We now turn to the miscellaneous poems contained in the volume; which, if they cannot be called beautiful, possess, at least, a share of originality. Not liking to disjoint the verses “To — ” we present them to our readers entire:

Should my early life seem,

[As well it might,] a dream;

Yet I build no faith upon

The king Napoleon;

I look not up afar

For my destiny in a star.

In parting from you now

Thus much I will avow —

There are beings, and have been

Whom my spirit had not seen

Had I let them pass me by

With a dreaming eye;

If my peace hath fled away

In a night, or in a day;

In a vision, or in none;

Is it therefore the less gone?

I am standing ‘mid the roar

Of a weather-beaten shore,

And I hold within my hand

Some particles of sand;

How few! and how they creep

Through my fingers to the deep!

My early hopes? no — they

Went gloriously away,

Like lightning from the sky

At once — and so will I.

So young? ah! no — not now —

Thou hast not seen my brow,

But they tell thee I am proud;

They lie — they lie aloud —

My bosom beats with shame

As the paltriness of name

With which they dare combine

A feeling such as mine —

Nor Stoic? I am not:

In the terror of my lot

I laugh to think how poor

That pleasure “to endure!”

What! shade of Zeno — I!

Endure! — no — no — defy.

From the lines “To M—,” we make the following choice extracts:

“I heed not that the desolate,

Are happier, sweet, than I;

But that you meddle with my fate

Who am a passer-by.

It is not that my founts of bliss

Are gushing — strange! with tears —

Or that the thrill of a single kiss,

Hath palsied many years. (!)

* * * *

Nor that the grass — O! may it thrive!

On my grave is growing or grown;

But that, while I am dead yet alive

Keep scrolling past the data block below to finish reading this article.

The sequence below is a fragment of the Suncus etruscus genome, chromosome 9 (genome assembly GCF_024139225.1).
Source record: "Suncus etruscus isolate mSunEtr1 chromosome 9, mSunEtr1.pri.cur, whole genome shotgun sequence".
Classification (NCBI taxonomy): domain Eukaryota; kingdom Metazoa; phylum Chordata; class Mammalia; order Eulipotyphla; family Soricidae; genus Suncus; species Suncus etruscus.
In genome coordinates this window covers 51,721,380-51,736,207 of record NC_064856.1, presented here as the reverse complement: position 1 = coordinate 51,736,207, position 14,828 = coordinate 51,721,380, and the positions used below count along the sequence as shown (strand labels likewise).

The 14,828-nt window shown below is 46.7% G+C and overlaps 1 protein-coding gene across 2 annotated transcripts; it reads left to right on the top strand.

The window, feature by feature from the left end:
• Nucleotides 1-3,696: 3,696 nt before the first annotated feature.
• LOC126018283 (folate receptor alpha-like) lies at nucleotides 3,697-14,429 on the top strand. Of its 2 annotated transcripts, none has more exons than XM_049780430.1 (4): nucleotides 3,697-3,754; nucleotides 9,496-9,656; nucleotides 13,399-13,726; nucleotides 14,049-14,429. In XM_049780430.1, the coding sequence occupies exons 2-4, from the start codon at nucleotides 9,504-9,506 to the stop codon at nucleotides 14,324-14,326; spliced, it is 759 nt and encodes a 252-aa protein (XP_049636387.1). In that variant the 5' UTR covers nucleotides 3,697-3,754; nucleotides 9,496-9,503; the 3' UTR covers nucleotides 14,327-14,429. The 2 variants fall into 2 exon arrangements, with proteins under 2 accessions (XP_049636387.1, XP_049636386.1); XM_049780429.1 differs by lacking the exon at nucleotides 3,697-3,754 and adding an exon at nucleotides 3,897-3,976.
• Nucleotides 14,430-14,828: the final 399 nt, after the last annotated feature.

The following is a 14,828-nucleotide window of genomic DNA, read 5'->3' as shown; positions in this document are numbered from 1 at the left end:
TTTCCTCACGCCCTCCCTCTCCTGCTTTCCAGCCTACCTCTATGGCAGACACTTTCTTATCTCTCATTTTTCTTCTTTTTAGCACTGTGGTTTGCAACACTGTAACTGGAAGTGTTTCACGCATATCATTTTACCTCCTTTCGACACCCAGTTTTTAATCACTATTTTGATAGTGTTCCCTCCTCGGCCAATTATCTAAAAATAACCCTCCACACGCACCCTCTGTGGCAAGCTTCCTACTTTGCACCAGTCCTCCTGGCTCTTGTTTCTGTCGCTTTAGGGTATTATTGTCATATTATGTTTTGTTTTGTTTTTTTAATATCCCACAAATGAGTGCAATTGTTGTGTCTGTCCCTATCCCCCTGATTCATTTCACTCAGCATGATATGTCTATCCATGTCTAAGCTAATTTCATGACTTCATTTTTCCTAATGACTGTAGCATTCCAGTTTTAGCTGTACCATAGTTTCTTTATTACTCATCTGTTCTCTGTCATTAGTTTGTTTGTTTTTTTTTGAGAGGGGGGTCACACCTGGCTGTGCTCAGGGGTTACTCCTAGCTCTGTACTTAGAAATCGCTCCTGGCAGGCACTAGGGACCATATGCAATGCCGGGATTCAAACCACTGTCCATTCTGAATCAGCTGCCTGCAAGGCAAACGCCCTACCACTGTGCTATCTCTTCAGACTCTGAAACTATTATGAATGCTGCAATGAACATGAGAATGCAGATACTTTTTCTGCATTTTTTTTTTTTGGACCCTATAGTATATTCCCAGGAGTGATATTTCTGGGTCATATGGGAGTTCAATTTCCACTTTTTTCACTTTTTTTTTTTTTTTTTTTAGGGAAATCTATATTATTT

I cannot be, lady, alone.”

The dead alive! Has the poet been struck with the numb palsy? We believe not; for then it might only be said, that the poor fellow had but ‘one foot in the grave,’ where, as it appears by the above, that he has gone the whole ——————, and fairly kicked the bucket, still possessing the full enjoyment of his faculties. We have done with the book; what more is to be done remains with the public.




This review has been known since 1877, from Hewitt' Shadows on the Wall, which included some excerpts.

The present transcript was first printed by Richard Barkdale Harwell in Recollections of Poe by John Hill Hewitt, Atlanta, GA: The Library of Emory University, 1949. An earlier reprinting was done by Vincent Starett, “A Poe Mystery Uncovered: the Lost Minerva Review of Al Aaraaf,” Saturday Review of Literature, vol. XXVI, no. 18 (New York, NY), September 1, 1943, pp. 4-5. Starett's text was printed from what he characterized as a manuscript of the review, while Harwell considered it to have been a copy “somewhat inexactly transcribed by Hewitt late in life” (p. 8). A few portions were printed by Hewitt in his own Shadows on the Wall; or, Glimpses of the Past, a Retrospect of the Past Fifty Years, Baltimore: Turnbull Brothers, 1877. Harwell's text is taken from a clipping in a scrapbook in the Hewitt Collection of the Emory University Library. Unfortunately, the clipping is also undated, so the date must still be assigned only as probable.


[S:0 - LMLG, 1830] - Edgar Allan Poe Society of Baltimore - Bookshelf - Notice of Al Aaraaf, Tamerlane and Minor Poems (John Hill Hewitt, 1830)